Some Malfunctions of Communications

1

Objective of the Chapter
Focusing on some malfunctions that stem from: 1. Language imperfections and 2. Incorrect thinking patterns

2

Organization of the Chapter
 Two

valued Thinking  Fact-inference Confusion  The Blocked Mind  The Static Viewpoint  Failure to Discriminate  Miscommunication Summarized
3

General semanticists believe that Aristotelian logic is the cause of the five malfunctions that are discussed here
4

Two-valued Thinking
Two valued thinking exists when we consider only two possibilities in a situation. The True Dichotomy Some situations may properly be “either/ or’s” (“You will pass this course or fail”) Many business examples illustrate two-valued logic(buy or not buy; invest or not invest)

5

Two-valued Thinking (contd.)




Multivalued Situations Some situations are multi valued, with values between extreme positions ( not all people are fat or skinny, intelligent or stupid). In English, we have many either/or words and few in-between words. Our language forces much two-valued thinking.
6

Two-valued Thinking (contd.)
The Danger Involved
Use two-valued words when appropriate, but remember that they may not always fit readily.  Are workers lazy or industrious?  Are political leaders good or bad? Liberal or conservative? Any subject involving viewpoints is a topic for two-valued thinking. 7

Two-valued Thinking (contd.)
Value of Specific Reference Overcoming two-valued thinking is possible by: 1. Being aware of the problem 2. Using words precisely In using words precisely, consider quantitative measures ( She has a 4.0 GPA) 8

Two-valued Thinking (contd.)
Also, use more middle-gerund words (exceptionally good, moderately good, as well as candied, sugary, etc. ). f Avoid know-it all statements by using less definite and more qualifying words.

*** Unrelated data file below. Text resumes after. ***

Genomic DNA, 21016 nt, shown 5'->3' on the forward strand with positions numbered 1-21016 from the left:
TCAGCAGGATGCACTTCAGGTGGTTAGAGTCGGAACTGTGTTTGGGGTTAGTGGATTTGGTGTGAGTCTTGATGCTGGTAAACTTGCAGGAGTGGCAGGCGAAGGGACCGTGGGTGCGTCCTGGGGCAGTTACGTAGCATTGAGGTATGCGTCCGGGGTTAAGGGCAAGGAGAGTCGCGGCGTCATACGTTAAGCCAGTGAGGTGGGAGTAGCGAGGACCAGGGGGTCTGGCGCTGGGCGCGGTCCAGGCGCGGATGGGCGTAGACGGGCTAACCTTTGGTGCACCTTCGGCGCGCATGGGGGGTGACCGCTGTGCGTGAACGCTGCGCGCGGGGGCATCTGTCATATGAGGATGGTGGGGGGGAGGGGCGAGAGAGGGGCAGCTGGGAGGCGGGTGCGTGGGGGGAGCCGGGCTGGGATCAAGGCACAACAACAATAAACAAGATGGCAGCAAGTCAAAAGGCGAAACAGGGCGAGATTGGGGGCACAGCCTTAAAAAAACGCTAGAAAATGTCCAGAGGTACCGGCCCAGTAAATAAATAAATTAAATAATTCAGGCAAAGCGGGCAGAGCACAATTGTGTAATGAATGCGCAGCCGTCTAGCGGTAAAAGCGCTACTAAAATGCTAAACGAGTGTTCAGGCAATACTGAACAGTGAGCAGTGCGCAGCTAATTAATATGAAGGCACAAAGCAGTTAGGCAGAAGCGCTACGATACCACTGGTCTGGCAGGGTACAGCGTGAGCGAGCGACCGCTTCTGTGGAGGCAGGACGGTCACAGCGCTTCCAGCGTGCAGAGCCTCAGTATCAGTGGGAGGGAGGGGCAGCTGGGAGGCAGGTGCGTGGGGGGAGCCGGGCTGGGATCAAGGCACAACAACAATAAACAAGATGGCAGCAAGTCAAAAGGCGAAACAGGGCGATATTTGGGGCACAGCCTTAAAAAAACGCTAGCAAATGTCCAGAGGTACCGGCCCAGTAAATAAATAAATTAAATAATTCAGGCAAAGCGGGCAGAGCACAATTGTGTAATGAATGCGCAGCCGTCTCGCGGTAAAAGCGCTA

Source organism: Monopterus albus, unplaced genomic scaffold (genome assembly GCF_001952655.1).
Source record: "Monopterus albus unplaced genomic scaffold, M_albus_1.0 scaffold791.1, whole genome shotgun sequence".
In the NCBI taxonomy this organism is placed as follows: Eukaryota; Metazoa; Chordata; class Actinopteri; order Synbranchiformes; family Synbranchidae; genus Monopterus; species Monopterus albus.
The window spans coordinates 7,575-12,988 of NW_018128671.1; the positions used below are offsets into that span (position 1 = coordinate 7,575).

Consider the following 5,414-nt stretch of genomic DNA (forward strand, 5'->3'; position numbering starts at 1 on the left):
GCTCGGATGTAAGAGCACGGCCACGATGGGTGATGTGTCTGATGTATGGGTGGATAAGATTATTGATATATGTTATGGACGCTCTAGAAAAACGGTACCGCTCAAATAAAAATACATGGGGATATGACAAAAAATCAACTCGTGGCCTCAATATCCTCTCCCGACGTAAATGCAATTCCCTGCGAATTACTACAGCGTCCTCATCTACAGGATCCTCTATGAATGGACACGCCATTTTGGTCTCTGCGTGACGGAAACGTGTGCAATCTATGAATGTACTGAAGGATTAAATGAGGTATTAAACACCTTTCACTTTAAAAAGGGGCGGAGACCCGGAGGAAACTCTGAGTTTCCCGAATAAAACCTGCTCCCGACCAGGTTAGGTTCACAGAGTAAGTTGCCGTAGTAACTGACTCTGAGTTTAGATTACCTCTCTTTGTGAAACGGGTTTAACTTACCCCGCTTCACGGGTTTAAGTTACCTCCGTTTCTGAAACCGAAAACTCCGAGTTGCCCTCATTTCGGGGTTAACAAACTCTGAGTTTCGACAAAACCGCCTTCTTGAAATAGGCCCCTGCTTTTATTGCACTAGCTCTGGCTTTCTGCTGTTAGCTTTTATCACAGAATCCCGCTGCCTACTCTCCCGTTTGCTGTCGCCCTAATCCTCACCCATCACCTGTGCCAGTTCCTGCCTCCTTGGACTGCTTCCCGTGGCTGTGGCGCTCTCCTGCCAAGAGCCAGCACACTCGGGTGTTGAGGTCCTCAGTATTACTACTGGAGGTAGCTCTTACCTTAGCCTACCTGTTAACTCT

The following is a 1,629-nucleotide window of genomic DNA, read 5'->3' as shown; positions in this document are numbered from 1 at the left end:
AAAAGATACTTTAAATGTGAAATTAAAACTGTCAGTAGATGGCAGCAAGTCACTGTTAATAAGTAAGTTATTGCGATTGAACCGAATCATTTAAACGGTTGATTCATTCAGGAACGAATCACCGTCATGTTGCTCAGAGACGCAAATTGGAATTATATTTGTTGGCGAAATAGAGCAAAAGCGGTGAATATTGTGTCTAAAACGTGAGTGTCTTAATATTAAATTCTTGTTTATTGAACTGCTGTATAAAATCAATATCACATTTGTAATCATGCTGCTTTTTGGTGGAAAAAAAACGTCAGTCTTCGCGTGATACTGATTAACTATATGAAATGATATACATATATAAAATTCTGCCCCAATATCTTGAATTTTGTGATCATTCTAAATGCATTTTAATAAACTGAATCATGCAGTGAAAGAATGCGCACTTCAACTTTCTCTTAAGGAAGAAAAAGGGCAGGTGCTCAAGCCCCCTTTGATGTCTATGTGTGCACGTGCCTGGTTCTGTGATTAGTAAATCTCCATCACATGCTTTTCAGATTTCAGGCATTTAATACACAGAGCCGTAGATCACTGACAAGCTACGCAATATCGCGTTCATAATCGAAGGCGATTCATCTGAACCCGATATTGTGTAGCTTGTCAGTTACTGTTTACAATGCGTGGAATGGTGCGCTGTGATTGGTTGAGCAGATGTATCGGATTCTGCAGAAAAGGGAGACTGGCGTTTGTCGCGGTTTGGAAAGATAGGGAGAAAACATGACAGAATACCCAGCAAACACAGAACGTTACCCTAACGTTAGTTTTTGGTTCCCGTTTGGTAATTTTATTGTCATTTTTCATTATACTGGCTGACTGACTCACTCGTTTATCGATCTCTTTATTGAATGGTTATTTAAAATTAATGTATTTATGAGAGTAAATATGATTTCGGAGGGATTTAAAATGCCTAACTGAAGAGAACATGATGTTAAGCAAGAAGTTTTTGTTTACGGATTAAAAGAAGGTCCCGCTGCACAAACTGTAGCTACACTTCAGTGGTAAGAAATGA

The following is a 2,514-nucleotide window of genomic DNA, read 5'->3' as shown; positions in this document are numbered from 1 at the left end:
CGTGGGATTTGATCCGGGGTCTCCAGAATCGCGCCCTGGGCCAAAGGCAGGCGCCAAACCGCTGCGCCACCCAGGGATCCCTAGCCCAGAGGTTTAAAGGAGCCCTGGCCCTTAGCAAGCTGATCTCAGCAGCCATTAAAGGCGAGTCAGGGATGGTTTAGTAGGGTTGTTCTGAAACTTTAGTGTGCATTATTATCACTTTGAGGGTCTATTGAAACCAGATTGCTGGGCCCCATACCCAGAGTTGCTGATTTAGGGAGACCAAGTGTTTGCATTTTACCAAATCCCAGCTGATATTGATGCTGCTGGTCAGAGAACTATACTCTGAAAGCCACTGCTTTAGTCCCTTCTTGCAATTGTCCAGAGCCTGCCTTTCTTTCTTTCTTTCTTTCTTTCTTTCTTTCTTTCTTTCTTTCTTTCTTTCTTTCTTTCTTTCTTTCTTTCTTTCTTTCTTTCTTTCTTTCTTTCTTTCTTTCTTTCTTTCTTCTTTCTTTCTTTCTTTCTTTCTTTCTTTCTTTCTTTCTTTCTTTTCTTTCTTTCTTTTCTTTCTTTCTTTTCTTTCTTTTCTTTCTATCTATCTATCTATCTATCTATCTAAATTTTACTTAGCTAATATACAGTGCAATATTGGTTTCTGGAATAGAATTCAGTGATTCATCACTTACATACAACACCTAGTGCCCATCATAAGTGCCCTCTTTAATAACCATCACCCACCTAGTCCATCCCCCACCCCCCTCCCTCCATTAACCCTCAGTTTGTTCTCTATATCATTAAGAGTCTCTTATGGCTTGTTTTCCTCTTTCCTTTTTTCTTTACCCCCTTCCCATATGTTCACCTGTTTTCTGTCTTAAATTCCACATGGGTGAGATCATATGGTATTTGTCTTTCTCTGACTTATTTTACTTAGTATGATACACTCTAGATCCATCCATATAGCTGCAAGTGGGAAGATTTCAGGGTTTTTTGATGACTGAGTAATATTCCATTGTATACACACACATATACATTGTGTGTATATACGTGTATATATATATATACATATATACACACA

f
9

Two-valued Thinking (contd.)
Applications in Business Communication Two-valued thinking applies to reports, letters and speaking.

10

Fact-inference confusion
Communication about our experiences is true communication as it fits reality. 3 Factual communication is not always possible as we must often infer (communicate about the unknown).Confusing inferences with facts creates 11 miscommunication.
3

Fact-inference confusion (contd.)
Need for Inferences  Inferences are necessary for all types of communication. We must evaluate, interpret and predict. These are inferences.  Inferences involve risks. To live, we must calculate risks and make inferences.
12

Fact-inference confusion (contd.)
Effect on communication We must make both inferences and factual statements. But we must not confuse the two. 5 Because inferences are not facts, communication that uses them may not be true.
5
13

Fact-inference confusion (contd.)
Calculating the Probabilities ` We must calculate the probability of correctness of our inferences. ` With odds of a thousand to one of an inference being incorrect, think about the one. ` Be aware of reality, and check inferences against it.
14

Fact-inference confusion (contd.)
Importance in Business Communication Fact-inference confusion has many consequences for business communication. 

15

The Blocked Mind
The blocked mind is closed to reality.it considers only limited information. A Result of Opinions, Attitudes, and Beliefs Our tendency to reject ideas that oppose our viewpoints is a cause of the blocked mind.
w
16

The Blocked Mind (contd.)
A Result of Allness Allness is the tendency to judge the whole by a part. It contributes to the blocked mind. Knowing all about reality is impossible. We select (abstract) parts about which to communicate.
17

The Blocked Mind (contd.)